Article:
Charities could rake in a £2 BILLION windfall from 20p deposit scheme for plastic bottles

A 20p deposit scheme on plastic bottles and cans could deliver a windfall of more than £2billion to charities and good causes, campaigners said last night.

Shoppers would be given a refund when they return bottles and cans – and would have the option to ask retailers to give it to charity.

The Campaign to Protect Rural England said this could provide a cash lifeline to community groups involved in tackling litter – and boost funds for sport, health, education and the arts.

A survey for the CPRE found 20 per cent of people would donate deposit refunds to good causes, adding up to £1billion. A further 53 per cent would donate some or most of the time, which could lead to a further £1.3billion.

The idea of using a tariff system to tackle plastic waste and pollution while supporting good causes was a huge success with the introduction of the 5p charge on single-use carrier bags in 2015.

The scheme, which followed the Daily Mail’s Banish The Bags campaign, has raised more than £150million for good causes while cutting the number handed out at the tills by 6.6billion a year – 86 per cent.

This month the Scottish Government announced plans for a 20p deposit on all drinks bottles and cans; Westminster MPs are under pressure to match this.

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It is estimated that 28billion single-use drinks bottles and cans are sold every year in the UK. Overall recycling rates have stagnated at around 45 per cent due to ineffective waste collection and recycling systems.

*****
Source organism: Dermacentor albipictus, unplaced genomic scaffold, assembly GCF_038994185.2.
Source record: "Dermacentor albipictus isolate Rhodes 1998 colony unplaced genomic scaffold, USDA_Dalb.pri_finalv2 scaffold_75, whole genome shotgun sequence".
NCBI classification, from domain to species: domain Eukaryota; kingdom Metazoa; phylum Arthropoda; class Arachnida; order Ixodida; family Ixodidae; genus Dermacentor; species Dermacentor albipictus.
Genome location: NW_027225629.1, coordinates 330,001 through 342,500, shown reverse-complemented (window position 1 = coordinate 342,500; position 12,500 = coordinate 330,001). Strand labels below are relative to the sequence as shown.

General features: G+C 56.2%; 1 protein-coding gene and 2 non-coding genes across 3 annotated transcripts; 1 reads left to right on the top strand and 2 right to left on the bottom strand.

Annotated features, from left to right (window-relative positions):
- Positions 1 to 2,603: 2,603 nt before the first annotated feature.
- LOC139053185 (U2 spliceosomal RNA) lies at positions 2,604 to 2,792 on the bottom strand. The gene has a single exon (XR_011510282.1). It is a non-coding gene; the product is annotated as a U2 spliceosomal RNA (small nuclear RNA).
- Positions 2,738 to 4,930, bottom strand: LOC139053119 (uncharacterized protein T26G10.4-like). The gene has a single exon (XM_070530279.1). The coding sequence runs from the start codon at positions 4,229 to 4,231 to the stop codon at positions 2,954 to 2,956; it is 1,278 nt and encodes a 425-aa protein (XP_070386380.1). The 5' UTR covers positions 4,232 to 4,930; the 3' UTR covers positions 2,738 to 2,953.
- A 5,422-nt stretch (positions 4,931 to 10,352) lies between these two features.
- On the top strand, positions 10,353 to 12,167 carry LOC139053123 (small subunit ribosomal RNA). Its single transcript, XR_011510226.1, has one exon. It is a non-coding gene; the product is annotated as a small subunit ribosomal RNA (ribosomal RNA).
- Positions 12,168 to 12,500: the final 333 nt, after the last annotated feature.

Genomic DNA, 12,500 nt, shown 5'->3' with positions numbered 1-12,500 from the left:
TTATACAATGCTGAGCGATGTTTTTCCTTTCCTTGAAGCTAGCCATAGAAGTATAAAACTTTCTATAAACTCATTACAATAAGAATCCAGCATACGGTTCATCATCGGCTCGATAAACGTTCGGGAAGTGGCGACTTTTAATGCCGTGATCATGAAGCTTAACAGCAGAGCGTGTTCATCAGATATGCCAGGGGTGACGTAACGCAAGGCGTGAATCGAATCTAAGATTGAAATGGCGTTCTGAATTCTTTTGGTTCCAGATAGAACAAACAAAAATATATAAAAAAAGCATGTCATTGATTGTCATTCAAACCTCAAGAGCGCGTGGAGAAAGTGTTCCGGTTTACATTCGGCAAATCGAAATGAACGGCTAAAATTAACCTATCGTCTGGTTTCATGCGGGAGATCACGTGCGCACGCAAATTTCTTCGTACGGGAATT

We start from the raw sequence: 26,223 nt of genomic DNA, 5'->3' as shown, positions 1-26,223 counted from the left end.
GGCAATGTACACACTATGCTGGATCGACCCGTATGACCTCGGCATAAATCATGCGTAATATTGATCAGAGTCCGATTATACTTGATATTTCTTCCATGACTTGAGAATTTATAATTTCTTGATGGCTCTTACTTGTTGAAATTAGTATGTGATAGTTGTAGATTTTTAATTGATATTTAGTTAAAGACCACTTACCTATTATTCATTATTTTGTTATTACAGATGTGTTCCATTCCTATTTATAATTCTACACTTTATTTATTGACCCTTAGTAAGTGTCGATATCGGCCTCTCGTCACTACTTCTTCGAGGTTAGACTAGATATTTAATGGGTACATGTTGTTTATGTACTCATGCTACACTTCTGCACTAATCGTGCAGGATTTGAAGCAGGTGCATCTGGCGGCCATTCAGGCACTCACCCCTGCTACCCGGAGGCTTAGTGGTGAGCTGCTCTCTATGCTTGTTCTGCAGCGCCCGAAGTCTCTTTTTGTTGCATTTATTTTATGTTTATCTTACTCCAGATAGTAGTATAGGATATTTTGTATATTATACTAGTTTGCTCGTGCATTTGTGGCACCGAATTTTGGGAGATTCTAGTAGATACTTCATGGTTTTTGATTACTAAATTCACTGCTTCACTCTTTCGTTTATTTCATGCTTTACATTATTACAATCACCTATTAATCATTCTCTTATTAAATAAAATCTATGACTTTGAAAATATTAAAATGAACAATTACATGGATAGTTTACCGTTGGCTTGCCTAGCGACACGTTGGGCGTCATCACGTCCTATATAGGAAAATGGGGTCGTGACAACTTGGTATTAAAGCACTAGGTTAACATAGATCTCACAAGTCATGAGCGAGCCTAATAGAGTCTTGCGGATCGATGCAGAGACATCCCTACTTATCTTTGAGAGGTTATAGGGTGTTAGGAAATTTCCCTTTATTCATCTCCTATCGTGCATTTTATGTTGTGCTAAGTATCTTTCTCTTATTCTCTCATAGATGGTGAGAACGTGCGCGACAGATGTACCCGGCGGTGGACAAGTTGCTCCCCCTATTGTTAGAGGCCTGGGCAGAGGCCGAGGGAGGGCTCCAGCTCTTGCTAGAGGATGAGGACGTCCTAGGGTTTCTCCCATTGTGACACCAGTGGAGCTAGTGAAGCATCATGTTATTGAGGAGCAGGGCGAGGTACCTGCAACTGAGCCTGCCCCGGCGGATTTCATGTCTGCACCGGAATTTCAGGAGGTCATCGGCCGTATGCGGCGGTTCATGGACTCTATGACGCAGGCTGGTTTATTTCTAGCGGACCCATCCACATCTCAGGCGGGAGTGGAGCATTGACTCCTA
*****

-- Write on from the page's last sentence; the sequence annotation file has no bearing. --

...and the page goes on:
The introduction of deposit schemes some in countries has boosted recycling rates to over 90 per cent. Many schemes include an option to donate refunds to charity.

Samantha Harding, of the CPRE, said: ‘An effective “all-in” deposit return system will bring an end to growing disenchantment and scepticism around current recycling methods by doubling recycling rates.’

She said it would also ‘allow for people’s generous natures to be realised when it comes to supporting others’.

‘Flush‘ wipes don‘t flush 

Stores have been accused of misleading shoppers by selling ‘flushable’ wet wipes that clog up sewers and pollute the environment.

Water companies face huge costs to clear the blockages and tackle pollution. They have developed a ‘Fine to Flush’ standard and logo to identify wipes that genuinely can be put down the toilet.

The Marine Conservation Society said Aldi, Asda, Boots, Lidl, Morrisons, Sainsbury’s, Superdrug, Tesco, Waitrose, and Wilko are all selling own-brand wet wipes which do not meet the new standard.

Laura Foster, of MCS, said: ‘It is totally unacceptable that they are selling something which can potentially contribute to blockages. Any wet wipe without the Fine to Flush logo should be placed in the bin.’